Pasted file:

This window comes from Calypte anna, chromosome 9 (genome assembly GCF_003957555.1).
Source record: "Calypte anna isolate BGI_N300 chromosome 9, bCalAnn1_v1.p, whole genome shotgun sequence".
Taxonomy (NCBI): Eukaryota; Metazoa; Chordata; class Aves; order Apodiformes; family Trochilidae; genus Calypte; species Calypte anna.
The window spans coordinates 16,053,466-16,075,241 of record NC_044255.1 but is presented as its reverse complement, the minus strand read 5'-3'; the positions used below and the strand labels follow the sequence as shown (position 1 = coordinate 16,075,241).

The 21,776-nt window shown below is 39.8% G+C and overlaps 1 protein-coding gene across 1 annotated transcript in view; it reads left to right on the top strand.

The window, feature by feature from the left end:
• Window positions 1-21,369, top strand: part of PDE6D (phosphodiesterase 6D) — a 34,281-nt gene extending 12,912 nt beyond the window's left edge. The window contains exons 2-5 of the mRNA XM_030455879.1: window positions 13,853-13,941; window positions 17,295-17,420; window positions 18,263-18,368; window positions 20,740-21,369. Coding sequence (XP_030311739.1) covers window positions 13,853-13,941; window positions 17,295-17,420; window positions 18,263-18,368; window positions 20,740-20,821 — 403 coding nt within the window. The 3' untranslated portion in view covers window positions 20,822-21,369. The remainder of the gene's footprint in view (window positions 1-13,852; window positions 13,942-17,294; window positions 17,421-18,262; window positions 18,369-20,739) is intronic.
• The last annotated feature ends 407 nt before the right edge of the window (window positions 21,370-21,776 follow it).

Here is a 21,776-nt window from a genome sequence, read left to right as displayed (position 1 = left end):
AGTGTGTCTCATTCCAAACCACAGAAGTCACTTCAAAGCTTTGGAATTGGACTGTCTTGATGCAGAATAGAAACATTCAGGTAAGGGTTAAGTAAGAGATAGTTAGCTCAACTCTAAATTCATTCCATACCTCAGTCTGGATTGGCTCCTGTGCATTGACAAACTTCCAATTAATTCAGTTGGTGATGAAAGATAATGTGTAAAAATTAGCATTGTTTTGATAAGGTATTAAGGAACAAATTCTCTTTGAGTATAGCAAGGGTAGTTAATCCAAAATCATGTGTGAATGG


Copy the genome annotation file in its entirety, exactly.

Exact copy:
This window comes from Calypte anna, chromosome 9 (genome assembly GCF_003957555.1).
Source record: "Calypte anna isolate BGI_N300 chromosome 9, bCalAnn1_v1.p, whole genome shotgun sequence".
Taxonomy (NCBI): Eukaryota; Metazoa; Chordata; class Aves; order Apodiformes; family Trochilidae; genus Calypte; species Calypte anna.
The window spans coordinates 16,053,466-16,075,241 of record NC_044255.1 but is presented as its reverse complement, the minus strand read 5'-3'; the positions used below and the strand labels follow the sequence as shown (position 1 = coordinate 16,075,241).

The 21,776-nt window shown below is 39.8% G+C and overlaps 1 protein-coding gene across 1 annotated transcript in view; it reads left to right on the top strand.

The window, feature by feature from the left end:
• Window positions 1-21,369, top strand: part of PDE6D (phosphodiesterase 6D) — a 34,281-nt gene extending 12,912 nt beyond the window's left edge. The window contains exons 2-5 of the mRNA XM_030455879.1: window positions 13,853-13,941; window positions 17,295-17,420; window positions 18,263-18,368; window positions 20,740-21,369. Coding sequence (XP_030311739.1) covers window positions 13,853-13,941; window positions 17,295-17,420; window positions 18,263-18,368; window positions 20,740-20,821 — 403 coding nt within the window. The 3' untranslated portion in view covers window positions 20,822-21,369. The remainder of the gene's footprint in view (window positions 1-13,852; window positions 13,942-17,294; window positions 17,421-18,262; window positions 18,369-20,739) is intronic.
• The last annotated feature ends 407 nt before the right edge of the window (window positions 21,370-21,776 follow it).

Here is a 21,776-nt window from a genome sequence, read left to right as displayed (position 1 = left end):
AGTGTGTCTCATTCCAAACCACAGAAGTCACTTCAAAGCTTTGGAATTGGACTGTCTTGATGCAGAATAGAAACATTCAGGTAAGGGTTAAGTAAGAGATAGTTAGCTCAACTCTAAATTCATTCCATACCTCAGTCTGGATTGGCTCCTGTGCATTGACAAACTTCCAATTAATTCAGTTGGTGATGAAAGATAATGTGTAAAAATTAGCATTGTTTTGATAAGGTATTAAGGAACAAATTCTCTTTGAGTATAGCAAGGGTAGTTAATCCAAAATCATGTGTGAATGG